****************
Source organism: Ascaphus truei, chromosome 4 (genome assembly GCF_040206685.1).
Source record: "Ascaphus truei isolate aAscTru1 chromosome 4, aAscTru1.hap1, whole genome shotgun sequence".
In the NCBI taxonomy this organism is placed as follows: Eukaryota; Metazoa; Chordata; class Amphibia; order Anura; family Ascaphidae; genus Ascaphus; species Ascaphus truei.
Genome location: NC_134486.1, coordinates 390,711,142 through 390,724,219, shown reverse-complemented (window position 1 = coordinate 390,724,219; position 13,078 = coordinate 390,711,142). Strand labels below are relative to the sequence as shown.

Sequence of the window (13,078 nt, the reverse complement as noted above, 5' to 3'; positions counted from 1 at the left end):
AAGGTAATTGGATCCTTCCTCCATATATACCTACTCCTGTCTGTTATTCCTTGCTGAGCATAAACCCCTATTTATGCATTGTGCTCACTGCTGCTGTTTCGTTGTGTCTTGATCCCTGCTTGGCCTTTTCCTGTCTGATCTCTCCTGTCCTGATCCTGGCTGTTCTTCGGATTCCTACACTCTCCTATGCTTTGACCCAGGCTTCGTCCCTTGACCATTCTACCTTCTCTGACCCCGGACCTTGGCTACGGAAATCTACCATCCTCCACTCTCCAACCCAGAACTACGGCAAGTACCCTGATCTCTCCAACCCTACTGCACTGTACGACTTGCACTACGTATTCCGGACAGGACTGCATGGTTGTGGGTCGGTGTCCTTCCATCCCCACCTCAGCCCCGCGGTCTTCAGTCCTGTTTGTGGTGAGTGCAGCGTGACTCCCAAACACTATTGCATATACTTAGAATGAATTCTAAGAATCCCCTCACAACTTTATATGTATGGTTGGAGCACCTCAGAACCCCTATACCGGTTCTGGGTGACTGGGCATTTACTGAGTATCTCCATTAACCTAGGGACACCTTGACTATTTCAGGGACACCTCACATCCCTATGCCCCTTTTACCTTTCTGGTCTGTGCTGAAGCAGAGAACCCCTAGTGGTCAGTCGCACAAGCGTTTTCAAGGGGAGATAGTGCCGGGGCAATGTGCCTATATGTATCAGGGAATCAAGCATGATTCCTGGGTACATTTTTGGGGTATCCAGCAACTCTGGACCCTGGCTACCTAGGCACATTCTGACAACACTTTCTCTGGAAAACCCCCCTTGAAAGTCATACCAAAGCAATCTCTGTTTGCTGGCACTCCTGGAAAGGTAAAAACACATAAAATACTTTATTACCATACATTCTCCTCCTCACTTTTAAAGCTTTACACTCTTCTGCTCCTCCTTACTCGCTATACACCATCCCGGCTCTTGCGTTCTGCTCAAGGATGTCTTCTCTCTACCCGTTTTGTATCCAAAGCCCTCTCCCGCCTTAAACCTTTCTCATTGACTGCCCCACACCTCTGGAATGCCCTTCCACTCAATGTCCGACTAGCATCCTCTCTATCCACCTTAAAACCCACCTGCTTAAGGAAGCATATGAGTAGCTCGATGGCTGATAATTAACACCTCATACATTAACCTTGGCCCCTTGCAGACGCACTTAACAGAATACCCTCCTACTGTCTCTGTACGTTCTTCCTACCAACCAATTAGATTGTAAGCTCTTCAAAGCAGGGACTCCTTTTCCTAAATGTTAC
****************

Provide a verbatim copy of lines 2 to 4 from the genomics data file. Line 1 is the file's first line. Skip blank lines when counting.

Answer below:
Source record: "Ascaphus truei isolate aAscTru1 chromosome 4, aAscTru1.hap1, whole genome shotgun sequence".
In the NCBI taxonomy this organism is placed as follows: Eukaryota; Metazoa; Chordata; class Amphibia; order Anura; family Ascaphidae; genus Ascaphus; species Ascaphus truei.
Genome location: NC_134486.1, coordinates 390,711,142 through 390,724,219, shown reverse-complemented (window position 1 = coordinate 390,724,219; position 13,078 = coordinate 390,711,142). Strand labels below are relative to the sequence as shown.